Like Peter, we could be motivated to believe or disbelieve something, accept or reject something, say something or keep silent, depending on the circumstance. Additionally, we may have no reaction at all at the moment of communication, but the thought is stored and available for later use or supplementation. It is entirely possible for a person to go through his entire life as a pawn of Satan and never know it.

This situation reflects a usage of what the Bible's writers term "spirit." Spirit is the English translation of the Hebrew ruach (Strong's #7304), in the Old Testament and the Greek pneuma (Strong's #5141) in the New. It can literally mean "a current of air," "breath," "blast," or "breeze." However, when used figuratively, it indicates "vital principle," "disposition," "the rational soul," etc., or an invisible super-being such as God, Christ, an angel, or a demon. Whether used literally, as with "wind" or "breath," or figuratively, as indicating God, angel, or demon, it describes something that is invisible and immaterial and at the same time powerful, even a thing of considerable power. The foremost elements of spirit, then, are invisibility, immateriality, and power.

E.W. Bullinger remarks in Appendix 9 of the Companion Bible:

The meaning of the word is to be deduced only from its usage. The one root idea running through all of the passages is invisible force. . . . [I]n whatever sense it is used, [it] always represents that which is invisible except by its manifestations.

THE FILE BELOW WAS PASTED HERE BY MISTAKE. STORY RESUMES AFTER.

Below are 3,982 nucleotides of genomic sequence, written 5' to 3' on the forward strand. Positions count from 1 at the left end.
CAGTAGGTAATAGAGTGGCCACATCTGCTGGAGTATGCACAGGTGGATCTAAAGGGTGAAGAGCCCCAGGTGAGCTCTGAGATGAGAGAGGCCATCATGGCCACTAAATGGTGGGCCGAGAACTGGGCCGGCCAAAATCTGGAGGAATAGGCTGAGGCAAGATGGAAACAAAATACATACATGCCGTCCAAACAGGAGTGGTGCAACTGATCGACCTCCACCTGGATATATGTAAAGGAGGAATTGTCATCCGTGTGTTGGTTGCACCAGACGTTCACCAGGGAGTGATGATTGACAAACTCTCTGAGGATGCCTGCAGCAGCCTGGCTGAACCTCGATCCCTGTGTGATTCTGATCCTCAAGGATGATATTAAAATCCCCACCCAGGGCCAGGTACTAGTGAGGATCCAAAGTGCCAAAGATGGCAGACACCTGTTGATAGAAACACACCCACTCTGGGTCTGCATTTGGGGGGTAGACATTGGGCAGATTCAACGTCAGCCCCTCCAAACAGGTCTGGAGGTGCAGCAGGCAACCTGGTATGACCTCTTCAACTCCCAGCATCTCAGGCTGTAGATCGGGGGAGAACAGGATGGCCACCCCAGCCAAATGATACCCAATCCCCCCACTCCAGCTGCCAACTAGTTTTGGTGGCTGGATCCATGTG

He also shows that ruach is used in nine different ways in the Old Testament, while pneuma is used fourteen different ways in the New Testament.

In John 6:63, Jesus says, "It is the Spirit [which] gives life; the flesh profits nothing. The words that I speak to you are spirit, and they are life." Here is a clear example of the figurative use of "spirit." Words are the symbols used for communication; they are received into our minds through sight, as when reading, or sound, as when hearing. But once in the mind, nothing material is packed into our brain. Words - and thus the concepts they carry with them - are spirit because they are immaterial, invisible, and of considerable power, depending on how we use them. Thus, we can receive "spirit" in the form of words or concepts from a spirit being. In this case, it is in reality "thought transference" because no sound is heard through our ears.

Just because one is close to Christ does not eliminate the prospect that a demon will communicate with and through him. As seen in Matthew 16:22-23, Peter did the speaking, but Jesus spoke directly to Satan, naming him as the source of Peter's outburst against God's will that Jesus should suffer and die. Without Peter's recognizing it, he permitted himself to be a conduit for Satan's will. The disciple's "good" intention was against God's will, and Jesus thus judged it to be evil.